Easyjet Details Maintenance Initiatives
Although low-cost carriers (LCCs) had their genesis in the United States, it was the big European budget airlines that really shaped the sector’s development on a global scale.
Notably, Ryanair and Easyjet helped push the outsourcing model for LCCs’ non-core operations.
Speaking to Inside MRO last year, Lufthansa Technik sales VP Robert Gaag recalled how one LCC asked for zero downtime when putting light maintenance services out for tender. “We thought, ‘These guys are nuts!’ But when you think about it, you can use all the time at night for maintenance, just not during the day. So you can design a maintenance program around it. Of course, today, that is standard practice in the industry.”
The pressures of the pandemic have forced these LCCs to continue developing their MRO strategies, with Easyjet citing “significant progress” on its engineering costs during the six months to 31 March.
Ironically, some of that progress has meant insourcing the line maintenance work Gaag referred to above, primarily because Easyjet is now large enough to justify in-house work at several locations, “which has delivered cost savings and higher quality”, the airline stated.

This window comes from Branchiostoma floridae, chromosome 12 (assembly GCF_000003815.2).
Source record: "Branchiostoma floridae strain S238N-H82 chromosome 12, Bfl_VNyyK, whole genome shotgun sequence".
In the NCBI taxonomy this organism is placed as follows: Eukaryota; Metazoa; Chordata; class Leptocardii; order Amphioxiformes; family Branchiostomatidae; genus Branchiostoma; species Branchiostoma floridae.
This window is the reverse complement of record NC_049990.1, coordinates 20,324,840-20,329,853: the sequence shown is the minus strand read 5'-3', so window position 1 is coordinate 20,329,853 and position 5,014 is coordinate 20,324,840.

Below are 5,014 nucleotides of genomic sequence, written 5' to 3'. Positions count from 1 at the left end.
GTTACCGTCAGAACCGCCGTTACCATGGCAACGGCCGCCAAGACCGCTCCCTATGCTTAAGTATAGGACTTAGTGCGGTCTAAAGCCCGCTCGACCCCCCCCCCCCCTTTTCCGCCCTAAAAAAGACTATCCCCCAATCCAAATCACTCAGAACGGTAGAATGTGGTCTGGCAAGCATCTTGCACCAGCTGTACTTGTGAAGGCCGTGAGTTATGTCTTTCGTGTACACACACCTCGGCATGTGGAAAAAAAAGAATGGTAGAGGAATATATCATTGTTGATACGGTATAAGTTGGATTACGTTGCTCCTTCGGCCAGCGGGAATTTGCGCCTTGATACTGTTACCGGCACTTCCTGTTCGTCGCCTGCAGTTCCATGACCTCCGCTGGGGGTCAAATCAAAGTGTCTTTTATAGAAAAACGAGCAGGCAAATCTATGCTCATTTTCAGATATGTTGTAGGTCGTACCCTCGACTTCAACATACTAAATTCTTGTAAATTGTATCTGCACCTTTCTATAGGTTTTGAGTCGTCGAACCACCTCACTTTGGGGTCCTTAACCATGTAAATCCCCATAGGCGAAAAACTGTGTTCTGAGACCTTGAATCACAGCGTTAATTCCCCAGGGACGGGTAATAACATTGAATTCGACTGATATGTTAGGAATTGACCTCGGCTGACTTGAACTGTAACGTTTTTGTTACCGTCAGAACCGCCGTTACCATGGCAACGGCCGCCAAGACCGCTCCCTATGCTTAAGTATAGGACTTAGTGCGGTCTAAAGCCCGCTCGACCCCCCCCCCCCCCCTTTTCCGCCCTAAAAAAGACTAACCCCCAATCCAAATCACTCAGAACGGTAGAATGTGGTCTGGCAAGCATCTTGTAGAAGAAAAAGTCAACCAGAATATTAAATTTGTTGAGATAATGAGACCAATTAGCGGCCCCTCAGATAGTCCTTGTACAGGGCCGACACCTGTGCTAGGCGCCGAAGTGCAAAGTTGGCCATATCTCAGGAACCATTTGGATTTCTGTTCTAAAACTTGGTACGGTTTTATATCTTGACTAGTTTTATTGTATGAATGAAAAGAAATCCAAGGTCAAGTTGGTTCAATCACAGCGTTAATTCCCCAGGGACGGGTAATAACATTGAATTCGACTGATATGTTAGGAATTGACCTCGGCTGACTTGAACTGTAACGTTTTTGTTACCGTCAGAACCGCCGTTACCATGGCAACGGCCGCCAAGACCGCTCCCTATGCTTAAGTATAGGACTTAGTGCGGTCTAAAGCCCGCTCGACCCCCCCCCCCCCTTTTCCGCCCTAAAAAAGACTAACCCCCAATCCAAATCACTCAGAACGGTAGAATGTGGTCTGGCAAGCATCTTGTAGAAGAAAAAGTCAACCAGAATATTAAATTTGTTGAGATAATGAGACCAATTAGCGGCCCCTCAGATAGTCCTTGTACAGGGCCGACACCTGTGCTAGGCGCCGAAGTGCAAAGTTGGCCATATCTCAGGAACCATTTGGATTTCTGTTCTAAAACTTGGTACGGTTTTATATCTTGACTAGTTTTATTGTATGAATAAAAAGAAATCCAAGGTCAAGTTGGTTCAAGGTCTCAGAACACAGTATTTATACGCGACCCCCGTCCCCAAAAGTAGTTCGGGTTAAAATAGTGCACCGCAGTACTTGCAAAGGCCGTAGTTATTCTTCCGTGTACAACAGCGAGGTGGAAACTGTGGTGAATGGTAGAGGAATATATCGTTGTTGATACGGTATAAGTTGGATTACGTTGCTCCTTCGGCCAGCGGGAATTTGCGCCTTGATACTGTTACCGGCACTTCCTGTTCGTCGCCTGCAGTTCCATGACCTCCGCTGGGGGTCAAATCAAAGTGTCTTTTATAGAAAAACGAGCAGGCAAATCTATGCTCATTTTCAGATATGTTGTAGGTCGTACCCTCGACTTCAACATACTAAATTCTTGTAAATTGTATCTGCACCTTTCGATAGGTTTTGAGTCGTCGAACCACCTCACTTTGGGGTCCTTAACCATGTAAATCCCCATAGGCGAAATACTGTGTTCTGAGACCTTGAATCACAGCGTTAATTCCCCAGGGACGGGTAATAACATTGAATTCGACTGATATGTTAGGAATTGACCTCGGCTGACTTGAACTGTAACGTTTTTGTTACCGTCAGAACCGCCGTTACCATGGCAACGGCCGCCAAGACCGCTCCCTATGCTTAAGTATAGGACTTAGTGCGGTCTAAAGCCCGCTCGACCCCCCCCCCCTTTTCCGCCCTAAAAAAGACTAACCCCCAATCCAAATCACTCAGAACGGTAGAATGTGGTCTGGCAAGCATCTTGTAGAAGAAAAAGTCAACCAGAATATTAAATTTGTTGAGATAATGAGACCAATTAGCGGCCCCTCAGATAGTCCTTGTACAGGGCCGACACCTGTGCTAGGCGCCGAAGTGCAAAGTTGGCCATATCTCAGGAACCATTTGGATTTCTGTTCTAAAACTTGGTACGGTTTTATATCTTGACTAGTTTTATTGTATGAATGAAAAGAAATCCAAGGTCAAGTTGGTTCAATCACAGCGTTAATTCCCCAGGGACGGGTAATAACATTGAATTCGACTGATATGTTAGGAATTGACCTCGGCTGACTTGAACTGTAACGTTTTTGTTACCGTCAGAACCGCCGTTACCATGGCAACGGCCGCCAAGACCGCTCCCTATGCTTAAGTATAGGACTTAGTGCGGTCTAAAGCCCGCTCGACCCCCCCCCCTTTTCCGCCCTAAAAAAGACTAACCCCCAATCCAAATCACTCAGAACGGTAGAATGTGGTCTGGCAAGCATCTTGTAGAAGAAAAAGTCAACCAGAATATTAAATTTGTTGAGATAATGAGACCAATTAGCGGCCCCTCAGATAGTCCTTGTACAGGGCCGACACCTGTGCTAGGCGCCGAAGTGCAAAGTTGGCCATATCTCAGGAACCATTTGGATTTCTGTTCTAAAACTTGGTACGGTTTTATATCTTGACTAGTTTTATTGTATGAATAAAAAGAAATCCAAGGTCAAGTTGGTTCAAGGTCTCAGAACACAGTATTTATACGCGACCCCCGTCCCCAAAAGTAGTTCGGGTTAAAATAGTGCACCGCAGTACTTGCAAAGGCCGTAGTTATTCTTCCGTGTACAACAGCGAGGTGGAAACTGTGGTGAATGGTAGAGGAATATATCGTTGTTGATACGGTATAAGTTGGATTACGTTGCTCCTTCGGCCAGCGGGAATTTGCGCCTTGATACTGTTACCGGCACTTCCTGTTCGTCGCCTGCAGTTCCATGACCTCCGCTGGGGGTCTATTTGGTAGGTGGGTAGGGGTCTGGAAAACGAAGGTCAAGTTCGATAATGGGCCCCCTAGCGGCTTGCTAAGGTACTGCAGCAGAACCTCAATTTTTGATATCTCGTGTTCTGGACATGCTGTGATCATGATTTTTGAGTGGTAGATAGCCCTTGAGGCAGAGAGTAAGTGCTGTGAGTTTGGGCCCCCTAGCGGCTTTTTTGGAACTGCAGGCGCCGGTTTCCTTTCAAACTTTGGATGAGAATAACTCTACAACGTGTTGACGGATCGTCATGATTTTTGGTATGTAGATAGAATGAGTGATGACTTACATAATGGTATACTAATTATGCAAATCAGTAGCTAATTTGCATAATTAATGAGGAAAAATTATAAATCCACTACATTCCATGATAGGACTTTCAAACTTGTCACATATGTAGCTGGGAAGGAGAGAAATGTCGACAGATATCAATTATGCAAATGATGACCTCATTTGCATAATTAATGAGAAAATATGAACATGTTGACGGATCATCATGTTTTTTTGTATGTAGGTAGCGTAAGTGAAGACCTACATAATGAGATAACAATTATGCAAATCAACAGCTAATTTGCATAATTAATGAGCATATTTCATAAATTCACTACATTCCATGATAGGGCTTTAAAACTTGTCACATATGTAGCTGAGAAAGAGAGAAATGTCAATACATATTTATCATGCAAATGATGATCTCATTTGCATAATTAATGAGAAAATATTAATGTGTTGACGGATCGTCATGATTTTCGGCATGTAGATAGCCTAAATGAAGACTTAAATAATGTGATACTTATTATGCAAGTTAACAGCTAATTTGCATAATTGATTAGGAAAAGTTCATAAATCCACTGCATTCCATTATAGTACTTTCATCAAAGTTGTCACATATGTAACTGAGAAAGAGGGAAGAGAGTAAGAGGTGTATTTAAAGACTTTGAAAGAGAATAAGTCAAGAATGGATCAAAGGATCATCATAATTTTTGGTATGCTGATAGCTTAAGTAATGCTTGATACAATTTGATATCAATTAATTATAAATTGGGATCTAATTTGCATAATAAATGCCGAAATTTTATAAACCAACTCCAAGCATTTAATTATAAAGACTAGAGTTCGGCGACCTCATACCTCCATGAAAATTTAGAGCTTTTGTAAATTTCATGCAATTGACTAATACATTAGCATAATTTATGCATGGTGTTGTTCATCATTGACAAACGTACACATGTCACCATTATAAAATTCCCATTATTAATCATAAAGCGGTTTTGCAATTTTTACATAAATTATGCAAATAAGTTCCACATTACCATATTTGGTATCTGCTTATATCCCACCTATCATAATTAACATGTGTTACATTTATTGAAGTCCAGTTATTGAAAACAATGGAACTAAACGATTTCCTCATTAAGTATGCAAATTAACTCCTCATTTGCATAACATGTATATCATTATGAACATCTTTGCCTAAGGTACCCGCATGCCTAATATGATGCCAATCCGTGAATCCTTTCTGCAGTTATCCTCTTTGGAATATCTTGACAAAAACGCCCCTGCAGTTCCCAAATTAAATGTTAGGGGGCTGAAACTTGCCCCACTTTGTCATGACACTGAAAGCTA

Most heavy maintenance is still outsourced, though, for which Easyjet has negotiated cost savings and simpler work packages via contract extensions. It has also extended a low-cost engine shop visit contract until 2023, and concluded a “cost-effective” deal for CFM LEAP engine support.
Easyjet said it had also worked with Airbus to create more efficient six- and 12-year checks, continuing an influence it has had since the 1990s on the A320 maintenance program.
Nonetheless, although overall maintenance costs fell 43% for the six months, maintenance unit costs were almost quadrupled, “driven by the fixed element of our maintenance costs which have been spread over a much reduced capacity in the period”.
The airline kept 95% of its fleet in flight-ready condition over the winter season.